A legend tells that when the Ottomans entered the city, an angel rescued the emperor, turned him into marble and placed him in a cave under the earth near the Golden Gate, where he waits to be brought to life again to conquer the city back for Christians.
While serving as ambassador to Russia in February 1834, Achmet Pacha presented Tsar Nicholas with a number of gifts, including a jewel-encrusted sword supposedly taken from Constantine XI's corpse .
Constantine XI's legacy was used as a rallying cry for Greeks during their war for Independence with the Ottoman Empire. Today the Emperor is considered a national hero in Greece.
During the Balkan Wars and the Greco-Turkish War, under the influence of the Megali Idea the name of the then Greek king used in Greece as a popular confirmation of the prophetic myth about the Marble King who would liberate Constantinople and recreate the lost Empire.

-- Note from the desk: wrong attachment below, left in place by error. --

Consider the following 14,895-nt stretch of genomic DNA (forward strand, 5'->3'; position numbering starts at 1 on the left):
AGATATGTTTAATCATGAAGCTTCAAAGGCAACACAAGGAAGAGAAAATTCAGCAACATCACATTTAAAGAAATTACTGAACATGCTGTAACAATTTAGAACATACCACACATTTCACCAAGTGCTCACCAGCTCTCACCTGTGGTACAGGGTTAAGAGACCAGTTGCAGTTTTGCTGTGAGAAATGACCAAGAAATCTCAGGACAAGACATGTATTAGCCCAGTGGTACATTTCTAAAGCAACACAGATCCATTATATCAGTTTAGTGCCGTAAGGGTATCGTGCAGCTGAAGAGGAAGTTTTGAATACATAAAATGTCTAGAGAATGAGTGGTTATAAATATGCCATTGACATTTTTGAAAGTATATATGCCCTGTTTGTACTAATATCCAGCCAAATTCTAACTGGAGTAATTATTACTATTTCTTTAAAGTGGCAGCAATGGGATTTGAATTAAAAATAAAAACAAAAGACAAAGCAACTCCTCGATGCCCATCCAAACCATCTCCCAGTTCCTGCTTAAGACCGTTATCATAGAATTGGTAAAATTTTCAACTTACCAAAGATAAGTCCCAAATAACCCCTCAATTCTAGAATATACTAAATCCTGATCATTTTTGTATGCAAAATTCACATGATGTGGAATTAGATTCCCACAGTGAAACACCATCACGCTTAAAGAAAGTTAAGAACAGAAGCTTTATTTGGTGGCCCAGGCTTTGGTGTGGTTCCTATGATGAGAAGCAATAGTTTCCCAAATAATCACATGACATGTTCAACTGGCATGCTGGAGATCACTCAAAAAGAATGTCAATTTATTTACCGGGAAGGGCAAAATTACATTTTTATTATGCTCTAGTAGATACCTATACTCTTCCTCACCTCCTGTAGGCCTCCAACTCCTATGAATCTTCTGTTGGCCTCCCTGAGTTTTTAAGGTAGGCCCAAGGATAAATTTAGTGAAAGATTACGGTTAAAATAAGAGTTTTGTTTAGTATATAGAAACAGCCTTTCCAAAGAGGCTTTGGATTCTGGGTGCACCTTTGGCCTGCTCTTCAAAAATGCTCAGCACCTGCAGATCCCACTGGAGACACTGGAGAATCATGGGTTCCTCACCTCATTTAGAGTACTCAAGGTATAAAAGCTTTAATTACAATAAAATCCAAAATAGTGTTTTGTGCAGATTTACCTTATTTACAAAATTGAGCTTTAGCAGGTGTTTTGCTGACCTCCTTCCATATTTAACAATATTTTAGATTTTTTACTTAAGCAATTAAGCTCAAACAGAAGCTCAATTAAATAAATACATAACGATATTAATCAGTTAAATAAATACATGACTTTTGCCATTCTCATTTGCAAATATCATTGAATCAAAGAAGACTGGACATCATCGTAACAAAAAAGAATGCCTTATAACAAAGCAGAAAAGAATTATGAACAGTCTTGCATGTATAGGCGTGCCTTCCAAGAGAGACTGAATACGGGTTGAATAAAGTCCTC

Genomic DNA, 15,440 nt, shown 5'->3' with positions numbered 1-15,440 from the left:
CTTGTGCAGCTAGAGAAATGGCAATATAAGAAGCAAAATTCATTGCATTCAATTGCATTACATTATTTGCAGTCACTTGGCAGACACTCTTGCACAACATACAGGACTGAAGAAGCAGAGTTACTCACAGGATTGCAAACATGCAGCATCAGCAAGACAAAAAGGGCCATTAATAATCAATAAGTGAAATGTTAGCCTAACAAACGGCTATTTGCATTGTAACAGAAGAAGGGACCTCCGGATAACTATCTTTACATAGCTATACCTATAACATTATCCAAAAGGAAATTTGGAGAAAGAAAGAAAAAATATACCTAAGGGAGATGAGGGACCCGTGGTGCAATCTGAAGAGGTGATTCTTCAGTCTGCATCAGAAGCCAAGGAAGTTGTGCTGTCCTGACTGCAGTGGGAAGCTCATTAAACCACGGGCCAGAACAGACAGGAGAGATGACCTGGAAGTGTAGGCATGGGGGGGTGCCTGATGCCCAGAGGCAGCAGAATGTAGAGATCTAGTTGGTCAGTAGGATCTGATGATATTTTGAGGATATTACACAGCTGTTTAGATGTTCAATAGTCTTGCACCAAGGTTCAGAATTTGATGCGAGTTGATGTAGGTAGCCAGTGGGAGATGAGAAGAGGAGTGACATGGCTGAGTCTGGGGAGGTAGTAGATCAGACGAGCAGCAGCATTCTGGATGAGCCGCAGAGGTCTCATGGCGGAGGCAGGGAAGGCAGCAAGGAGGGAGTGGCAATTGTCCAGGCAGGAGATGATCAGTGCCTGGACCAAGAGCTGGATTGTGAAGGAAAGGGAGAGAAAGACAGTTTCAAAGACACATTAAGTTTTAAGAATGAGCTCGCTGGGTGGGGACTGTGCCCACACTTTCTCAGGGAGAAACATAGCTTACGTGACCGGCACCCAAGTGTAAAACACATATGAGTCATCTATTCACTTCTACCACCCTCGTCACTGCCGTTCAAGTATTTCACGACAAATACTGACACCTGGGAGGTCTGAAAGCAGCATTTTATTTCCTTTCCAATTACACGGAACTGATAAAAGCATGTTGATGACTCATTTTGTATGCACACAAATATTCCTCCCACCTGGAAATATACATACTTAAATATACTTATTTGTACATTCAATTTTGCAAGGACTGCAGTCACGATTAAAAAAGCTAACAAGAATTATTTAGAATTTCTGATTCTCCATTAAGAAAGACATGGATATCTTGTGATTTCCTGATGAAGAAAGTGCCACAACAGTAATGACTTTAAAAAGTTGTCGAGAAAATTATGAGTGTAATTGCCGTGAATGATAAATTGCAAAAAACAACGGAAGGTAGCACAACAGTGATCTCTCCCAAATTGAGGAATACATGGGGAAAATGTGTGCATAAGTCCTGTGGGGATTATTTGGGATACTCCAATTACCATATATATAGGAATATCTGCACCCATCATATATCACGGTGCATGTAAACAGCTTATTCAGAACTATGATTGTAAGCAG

It is said that when Mehmed stepped into the ruins of the Boukoleon, known to the Ottomans and Persians as the Palace of the Caesars, probably built over a thousand years before by Theodosius II, he uttered the famous lines of Persian poetry:
The spider weaves the curtains in the palace of the Caesars;
the owl calls the watches in the towers of Afrasiab.
After the Fall of Constantinople, Mehmed claimed the title of "Caesar" of Rome (Kayser-i Rûm), although this claim was not recognized by the Patriarch of Constantinople, or Christian Europe. Mehmed's claim rested with the concept that Constantinople was the seat of the Roman Empire, after the transfer of its capital to Constantinople in 330 AD and the fall of the Western Roman Empire.